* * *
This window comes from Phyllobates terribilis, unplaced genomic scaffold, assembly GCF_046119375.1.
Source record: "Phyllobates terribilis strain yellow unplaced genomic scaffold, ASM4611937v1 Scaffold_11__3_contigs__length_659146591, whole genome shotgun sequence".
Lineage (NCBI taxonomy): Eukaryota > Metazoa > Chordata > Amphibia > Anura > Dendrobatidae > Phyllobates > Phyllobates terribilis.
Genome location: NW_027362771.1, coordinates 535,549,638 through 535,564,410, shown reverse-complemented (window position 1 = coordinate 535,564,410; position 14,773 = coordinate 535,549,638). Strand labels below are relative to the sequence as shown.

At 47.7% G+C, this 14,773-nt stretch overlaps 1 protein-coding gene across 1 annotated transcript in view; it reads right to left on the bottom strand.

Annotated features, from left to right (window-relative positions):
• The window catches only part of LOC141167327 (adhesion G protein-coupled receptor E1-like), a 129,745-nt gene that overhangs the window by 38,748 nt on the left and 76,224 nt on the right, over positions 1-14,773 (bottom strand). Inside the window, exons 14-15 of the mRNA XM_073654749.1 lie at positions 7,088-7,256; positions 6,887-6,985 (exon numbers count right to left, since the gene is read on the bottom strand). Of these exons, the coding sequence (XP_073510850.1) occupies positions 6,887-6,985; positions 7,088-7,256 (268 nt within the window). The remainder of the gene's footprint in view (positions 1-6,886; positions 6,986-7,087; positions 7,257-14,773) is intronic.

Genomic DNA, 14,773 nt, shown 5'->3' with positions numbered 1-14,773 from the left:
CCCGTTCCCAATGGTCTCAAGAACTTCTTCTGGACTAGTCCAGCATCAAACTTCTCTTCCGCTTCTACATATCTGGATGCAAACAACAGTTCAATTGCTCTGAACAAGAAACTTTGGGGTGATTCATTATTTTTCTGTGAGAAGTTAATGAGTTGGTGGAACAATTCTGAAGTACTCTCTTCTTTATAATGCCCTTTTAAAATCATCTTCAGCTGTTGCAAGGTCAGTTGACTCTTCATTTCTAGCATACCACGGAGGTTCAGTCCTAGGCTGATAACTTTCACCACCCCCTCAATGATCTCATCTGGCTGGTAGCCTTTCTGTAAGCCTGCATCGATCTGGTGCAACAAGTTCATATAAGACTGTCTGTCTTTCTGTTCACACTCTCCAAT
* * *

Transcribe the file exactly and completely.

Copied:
This window comes from Phyllobates terribilis, unplaced genomic scaffold, assembly GCF_046119375.1.
Source record: "Phyllobates terribilis strain yellow unplaced genomic scaffold, ASM4611937v1 Scaffold_11__3_contigs__length_659146591, whole genome shotgun sequence".
Lineage (NCBI taxonomy): Eukaryota > Metazoa > Chordata > Amphibia > Anura > Dendrobatidae > Phyllobates > Phyllobates terribilis.
Genome location: NW_027362771.1, coordinates 535,549,638 through 535,564,410, shown reverse-complemented (window position 1 = coordinate 535,564,410; position 14,773 = coordinate 535,549,638). Strand labels below are relative to the sequence as shown.

At 47.7% G+C, this 14,773-nt stretch overlaps 1 protein-coding gene across 1 annotated transcript in view; it reads right to left on the bottom strand.

Annotated features, from left to right (window-relative positions):
• The window catches only part of LOC141167327 (adhesion G protein-coupled receptor E1-like), a 129,745-nt gene that overhangs the window by 38,748 nt on the left and 76,224 nt on the right, over positions 1-14,773 (bottom strand). Inside the window, exons 14-15 of the mRNA XM_073654749.1 lie at positions 7,088-7,256; positions 6,887-6,985 (exon numbers count right to left, since the gene is read on the bottom strand). Of these exons, the coding sequence (XP_073510850.1) occupies positions 6,887-6,985; positions 7,088-7,256 (268 nt within the window). The remainder of the gene's footprint in view (positions 1-6,886; positions 6,986-7,087; positions 7,257-14,773) is intronic.

Genomic DNA, 14,773 nt, shown 5'->3' with positions numbered 1-14,773 from the left:
CCCGTTCCCAATGGTCTCAAGAACTTCTTCTGGACTAGTCCAGCATCAAACTTCTCTTCCGCTTCTACATATCTGGATGCAAACAACAGTTCAATTGCTCTGAACAAGAAACTTTGGGGTGATTCATTATTTTTCTGTGAGAAGTTAATGAGTTGGTGGAACAATTCTGAAGTACTCTCTTCTTTATAATGCCCTTTTAAAATCATCTTCAGCTGTTGCAAGGTCAGTTGACTCTTCATTTCTAGCATACCACGGAGGTTCAGTCCTAGGCTGATAACTTTCACCACCCCCTCAATGATCTCATCTGGCTGGTAGCCTTTCTGTAAGCCTGCATCGATCTGGTGCAACAAGTTCATATAAGACTGTCTGTCTTTCTGTTCACACTCTCCAAT